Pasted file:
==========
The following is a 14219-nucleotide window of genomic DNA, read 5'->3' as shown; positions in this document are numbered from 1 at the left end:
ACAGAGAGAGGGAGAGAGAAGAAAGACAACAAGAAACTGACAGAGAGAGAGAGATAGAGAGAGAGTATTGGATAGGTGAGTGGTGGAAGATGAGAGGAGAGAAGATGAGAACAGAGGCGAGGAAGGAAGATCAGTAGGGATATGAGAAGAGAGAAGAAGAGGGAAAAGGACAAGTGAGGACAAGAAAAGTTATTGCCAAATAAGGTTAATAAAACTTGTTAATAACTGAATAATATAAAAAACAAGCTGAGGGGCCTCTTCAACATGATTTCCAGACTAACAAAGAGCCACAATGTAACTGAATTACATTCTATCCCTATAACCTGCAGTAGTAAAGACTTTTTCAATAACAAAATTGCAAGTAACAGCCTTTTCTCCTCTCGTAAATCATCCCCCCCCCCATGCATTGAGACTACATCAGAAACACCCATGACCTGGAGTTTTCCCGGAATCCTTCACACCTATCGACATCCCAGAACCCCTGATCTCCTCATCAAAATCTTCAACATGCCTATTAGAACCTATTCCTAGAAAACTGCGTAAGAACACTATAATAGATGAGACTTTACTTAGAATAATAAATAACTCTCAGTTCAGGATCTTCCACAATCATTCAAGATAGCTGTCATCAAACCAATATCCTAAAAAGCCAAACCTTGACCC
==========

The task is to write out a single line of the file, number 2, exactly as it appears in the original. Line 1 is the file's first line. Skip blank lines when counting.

ACAGAGAGAGGGAGAGAGAAGAAAGACAACAAGAAACTGACAGAGAGAGAGAGATAGAGAGAGAGTATTGGATAGGTGAGTGGTGGAAGATGAGAGGAGAGAAGATGAGAACAGAGGCGAGGAAGGAAGATCAGTAGGGATATGAGAAGAGAGAAGAAGAGGGAAAAGGACAAGTGAGGACAAGAAAAGTTATTGCCAAATAAGGTTAATAAAACTTGTTAATAACTGAATAATATAAAAAACAAGCTGAGGGGCCTCTTCAACATGATTTCCAGACTAACAAAGAGCCACAATGTAACTGAATTACATTCTATCCCTATAACCTGCAGTAGTAAAGACTTTTTCAATAACAAAATTGCAAGTAACAGCCTTTTCTCCTCTCGTAAATCATCCCCCCCCCCATGCATTGAGACTACATCAGAAACACCCATGACCTGGAGTTTTCCCGGAATCCTTCACACCTATCGACATCCCAGAACCCCTGATCTCCTCATCAAAATCTTCAACATGCCTATTAGAACCTATTCCTAGAAAACTGCGTAAGAACACTATAATAGATGAGACTTTACTTAGAATAATAAATAACTCTCAGTTCAGGATCTTCCACAATCATTCAAGATAGCTGTCATCAAACCAATATCCTAAAAAGCCAAACCTTGACCC